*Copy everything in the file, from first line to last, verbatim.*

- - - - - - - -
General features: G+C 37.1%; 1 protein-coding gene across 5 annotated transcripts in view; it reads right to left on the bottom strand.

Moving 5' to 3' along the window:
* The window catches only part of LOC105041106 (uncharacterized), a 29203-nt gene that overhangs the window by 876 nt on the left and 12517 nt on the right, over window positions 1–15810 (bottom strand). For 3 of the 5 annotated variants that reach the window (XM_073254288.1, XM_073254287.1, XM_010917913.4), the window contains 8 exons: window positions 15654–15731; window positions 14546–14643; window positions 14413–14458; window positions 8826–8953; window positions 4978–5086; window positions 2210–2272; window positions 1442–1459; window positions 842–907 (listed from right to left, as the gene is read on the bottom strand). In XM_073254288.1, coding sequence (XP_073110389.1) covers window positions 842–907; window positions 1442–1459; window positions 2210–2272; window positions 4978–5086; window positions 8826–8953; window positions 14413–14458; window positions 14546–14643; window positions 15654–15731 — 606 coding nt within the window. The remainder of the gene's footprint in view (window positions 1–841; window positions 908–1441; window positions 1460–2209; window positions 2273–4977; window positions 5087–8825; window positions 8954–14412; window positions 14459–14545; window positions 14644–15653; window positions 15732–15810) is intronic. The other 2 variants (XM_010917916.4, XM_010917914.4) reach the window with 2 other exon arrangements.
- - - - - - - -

General features: G+C 37.1%; 1 protein-coding gene across 5 annotated transcripts in view; it reads right to left on the bottom strand.

Moving 5' to 3' along the window:
* The window catches only part of LOC105041106 (uncharacterized), a 29203-nt gene that overhangs the window by 876 nt on the left and 12517 nt on the right, over window positions 1–15810 (bottom strand). For 3 of the 5 annotated variants that reach the window (XM_073254288.1, XM_073254287.1, XM_010917913.4), the window contains 8 exons: window positions 15654–15731; window positions 14546–14643; window positions 14413–14458; window positions 8826–8953; window positions 4978–5086; window positions 2210–2272; window positions 1442–1459; window positions 842–907 (listed from right to left, as the gene is read on the bottom strand). In XM_073254288.1, coding sequence (XP_073110389.1) covers window positions 842–907; window positions 1442–1459; window positions 2210–2272; window positions 4978–5086; window positions 8826–8953; window positions 14413–14458; window positions 14546–14643; window positions 15654–15731 — 606 coding nt within the window. The remainder of the gene's footprint in view (window positions 1–841; window positions 908–1441; window positions 1460–2209; window positions 2273–4977; window positions 5087–8825; window positions 8954–14412; window positions 14459–14545; window positions 14644–15653; window positions 15732–15810) is intronic. The other 2 variants (XM_010917916.4, XM_010917914.4) reach the window with 2 other exon arrangements.